Hospital workers have to eat, too. And food retailers are stepping up to make sure those essential pandemic employees don’t miss any meals or snacks, or waste any precious relaxation time shopping for personal items.
On Tuesday, 7-Eleven said it had opened its first hospital pop-up store at Children's Medical Center Dallas, which is the flagship operation of Children’s Health. Patients, visitors and staff can buy goods at the store.
The store provides access to food and essential items for health care workers and patient families during the COVID-19 health crisis. The pop-up store features grocery and personal care products such as take-home dairy, paper towels, toilet paper, laundry detergent and phone chargers as well as an assortment of fresh food options including salads, heat-and-eat entrees and take-and-heat pizza and wings.
The Dallas pop-up operation also involves making payments as safe and easy as possible for those healthcare workers. The convenience store said that to enhance the safety of the shopping experience during this unprecedented time, the pop-up store allows hospital staff to use their employee badges to pay for merchandise. The store also offers traditional credit/debit checkout with an acrylic sneeze guard at the counter to reduce person-to-person contact. Soon, the company added, pop-up store customers will be able to use mobile checkout via the 7-Eleven mobile app to pay for purchases.
The new Dallas pop-up is located in the hospital’s Moore Auditorium, usually the site of large meetings and conferences. Food workers employed by Children’s Health are helping to run the store, which will also enable delivery of items to other nearby hospital sites.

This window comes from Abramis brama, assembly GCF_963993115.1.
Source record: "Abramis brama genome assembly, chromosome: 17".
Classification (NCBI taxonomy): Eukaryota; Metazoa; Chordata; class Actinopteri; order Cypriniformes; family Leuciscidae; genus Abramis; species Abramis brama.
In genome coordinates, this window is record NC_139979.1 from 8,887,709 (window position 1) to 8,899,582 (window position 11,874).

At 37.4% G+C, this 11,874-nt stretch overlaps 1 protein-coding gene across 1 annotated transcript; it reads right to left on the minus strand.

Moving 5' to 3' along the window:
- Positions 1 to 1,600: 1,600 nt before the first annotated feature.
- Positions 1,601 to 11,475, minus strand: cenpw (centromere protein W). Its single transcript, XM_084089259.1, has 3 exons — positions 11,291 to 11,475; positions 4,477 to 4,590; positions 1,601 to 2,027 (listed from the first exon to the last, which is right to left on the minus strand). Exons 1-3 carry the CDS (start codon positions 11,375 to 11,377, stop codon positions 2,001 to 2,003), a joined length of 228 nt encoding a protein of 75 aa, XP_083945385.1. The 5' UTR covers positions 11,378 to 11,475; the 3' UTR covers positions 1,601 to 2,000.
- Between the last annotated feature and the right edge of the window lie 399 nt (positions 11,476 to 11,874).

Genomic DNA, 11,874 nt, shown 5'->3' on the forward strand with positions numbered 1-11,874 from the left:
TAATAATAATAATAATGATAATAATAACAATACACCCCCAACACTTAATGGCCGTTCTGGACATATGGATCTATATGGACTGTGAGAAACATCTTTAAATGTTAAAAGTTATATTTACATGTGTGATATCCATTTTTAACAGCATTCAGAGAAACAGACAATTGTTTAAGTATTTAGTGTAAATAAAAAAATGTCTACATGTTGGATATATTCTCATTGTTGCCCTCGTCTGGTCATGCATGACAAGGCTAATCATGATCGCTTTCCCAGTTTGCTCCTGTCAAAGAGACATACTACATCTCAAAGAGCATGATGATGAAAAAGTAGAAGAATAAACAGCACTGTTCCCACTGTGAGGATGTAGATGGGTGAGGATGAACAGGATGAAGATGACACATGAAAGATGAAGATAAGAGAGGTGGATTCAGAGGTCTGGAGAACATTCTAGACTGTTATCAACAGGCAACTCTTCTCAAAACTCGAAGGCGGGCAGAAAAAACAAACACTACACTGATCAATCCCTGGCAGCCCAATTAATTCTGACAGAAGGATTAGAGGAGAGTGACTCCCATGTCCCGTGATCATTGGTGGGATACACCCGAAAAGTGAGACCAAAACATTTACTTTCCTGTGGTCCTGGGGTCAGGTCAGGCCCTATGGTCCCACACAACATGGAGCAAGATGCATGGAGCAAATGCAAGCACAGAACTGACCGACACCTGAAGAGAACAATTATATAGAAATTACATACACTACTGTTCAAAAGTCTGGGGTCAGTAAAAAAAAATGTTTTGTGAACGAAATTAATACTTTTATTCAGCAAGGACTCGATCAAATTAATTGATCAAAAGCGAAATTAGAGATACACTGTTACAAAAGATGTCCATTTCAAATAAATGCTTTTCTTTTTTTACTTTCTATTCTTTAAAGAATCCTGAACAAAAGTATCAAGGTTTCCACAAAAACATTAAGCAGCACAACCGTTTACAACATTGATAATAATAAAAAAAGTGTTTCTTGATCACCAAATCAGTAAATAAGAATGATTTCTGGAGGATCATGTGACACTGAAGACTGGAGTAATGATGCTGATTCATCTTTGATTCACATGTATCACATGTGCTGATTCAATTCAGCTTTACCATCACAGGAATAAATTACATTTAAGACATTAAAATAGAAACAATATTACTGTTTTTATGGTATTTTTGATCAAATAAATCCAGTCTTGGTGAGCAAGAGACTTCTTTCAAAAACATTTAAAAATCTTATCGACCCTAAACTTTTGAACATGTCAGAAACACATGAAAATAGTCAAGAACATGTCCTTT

Such pop-up efforts are gaining steam in recent weeks, both in the U.S. and abroad, as health care workers continue to put in grueling hours during the COVID-19 pandemic.
For instance, Tallahassee Memorial Healthcare in Florida recently opened its own grocery pop-up, though it was not immediately clear on Tuesday if the effort was mostly an extension of the center’s existing snack offerings or involved an outside food retailer, as is the case in Dallas with 7-Eleven. In the U.K., food retail operators Tesco and Costcutter have separately set up pop-up groceries in some 20 hospitals in all, according to reports. “The new pop-up stores will provide key (healthcare) workers with access to everyday essentials such as bread and milk,” one report said about the ongoing Costcutter effort. “The unbranded stores will be manned by the hospitals’ restaurant staff and mainly make use of existing equipment within the hospitals.”